This is the Holy City, not the Tent City

A Tent City garbage pile on Monday under the Meeting Street overpass in Charleston. Frank Wooten/Staff

Affordable housing is sadly lacking in Charleston.

Another sad trend: Our supply of apparently affordable tenting is rapidly rising.

Unsightly evidence of that increase has been hard to miss for those of us who regularly take the Meeting Street exit off of the Arthur Ravenel Jr. Bridge. Near the bottom of that ramp and under overpasses, swelling ranks of down-and-out people live in tents on what is, for many visitors, a gateway to Charleston.

A middle-aged man with a fine dog told me Monday that he’s been there since last April. Near their tent, on the east side of Meeting, lie two growing garbage piles.

Post and Courier colleague Diane Knich reported on Sunday’s front page that this Tent City has inspired a “massive, informal charitable network ready to meet their basic survival needs” — including not just tents but food, clothing and medical care.

However, the sights, sounds and yes, smells, of Tent City have also prompted practical — and fair — demands that the encampment be removed.

Charleston City Council passed an ordinance last fall eliminating the unseemly, unsafe and intrusive practice of panhandlers working the intersection at the bottom of the Ravenel exit ramp and Meeting Street — and anywhere else in the city.

The American Civil Liberties Union challenged the previous regulation against begging in traffic as an infringement of free speech. So council, to pass constitutional muster, extended the prohibition to anyone — not just panhandlers — from handing to or taking anything from a vehicle in a roadway lane.

New Mayor John Tecklenburg knows the local homeless problem all too well as a former chairman of Crisis Ministries.

That shelter changed its name to One80 Place in 2014, moving into a much nicer new building not far from Tent City.

While Tent City is on S.C. Department of Transportation property, agency officials said it’s local law enforcement’s obligation to police it. Tecklenburg said city staffers are meeting with DOT officials to sort out the authority to act.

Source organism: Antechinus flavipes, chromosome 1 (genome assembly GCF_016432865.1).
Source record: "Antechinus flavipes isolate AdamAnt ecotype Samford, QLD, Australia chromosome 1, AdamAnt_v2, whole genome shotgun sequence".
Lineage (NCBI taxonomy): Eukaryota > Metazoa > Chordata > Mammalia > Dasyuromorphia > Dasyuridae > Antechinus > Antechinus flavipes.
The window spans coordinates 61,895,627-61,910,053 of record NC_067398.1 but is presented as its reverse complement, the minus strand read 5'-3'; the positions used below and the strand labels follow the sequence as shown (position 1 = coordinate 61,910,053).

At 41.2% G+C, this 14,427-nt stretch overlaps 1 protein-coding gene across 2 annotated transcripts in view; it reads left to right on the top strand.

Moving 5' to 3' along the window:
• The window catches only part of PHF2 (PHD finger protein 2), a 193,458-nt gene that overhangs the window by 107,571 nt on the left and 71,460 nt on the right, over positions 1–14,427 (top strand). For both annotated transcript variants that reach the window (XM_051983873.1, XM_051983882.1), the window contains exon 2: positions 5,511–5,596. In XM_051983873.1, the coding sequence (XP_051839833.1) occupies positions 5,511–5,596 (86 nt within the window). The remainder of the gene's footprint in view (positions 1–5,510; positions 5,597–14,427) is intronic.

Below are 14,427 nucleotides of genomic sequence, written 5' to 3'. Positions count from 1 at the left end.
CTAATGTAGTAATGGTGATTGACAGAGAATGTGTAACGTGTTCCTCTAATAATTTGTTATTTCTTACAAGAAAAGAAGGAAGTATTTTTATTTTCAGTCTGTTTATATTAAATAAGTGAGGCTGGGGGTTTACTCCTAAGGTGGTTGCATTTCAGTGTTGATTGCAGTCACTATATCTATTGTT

Meanwhile, ponder this Associated Press dispatch, filed last Wednesday from another popular coastal tourist destination with high housing prices: “San Francisco’s iconic Dolores Park is now home to the city’s first open-air urinal, the latest move to combat public urination.”

Yikes.

There’s no coincidence that lots of the sweet volunteers now facilitating Tent City’s sour spread live far from it.

There’s no doubt that their good intentions yield bad results for those who do and those who don’t live in tents.

And there’s no good reason why Charleston area residents should tolerate a miniature — but expanding — version here of the vast, filthy, pathetic tent cities in Buenos Aires, Manila and Mexico City.

OK, so right-wingers (including me) who rightly hail personal responsibility while decrying debilitating dependency on government, are occasionally too quick to blame the homeless for their plight.

Plus, consider the cruel wealth-gap contrast between Tent City and this update from the front page of our Sunday Business & Tech section:

“In 2015, 427 homes valued at $1 million or more were snapped up in the Charleston region, 34.3 percent more than the previous year.”

Then again, life, like professional wrestling, isn’t fair.

And though these labels are now deemed overly judgmental, bums, rummies and junkies do frequently make their own hard luck.

Sure, we’re all ultimately prisoners of fickle fate.

Any of us, without our good fortune (so far), might be living below an underpass, too.

Yet that doesn’t mean we can let Tent City become a permanent Holy City fixture.

Frank Wooten is assistant editor of The Post and Courier. His email is wooten@postandcourier.com.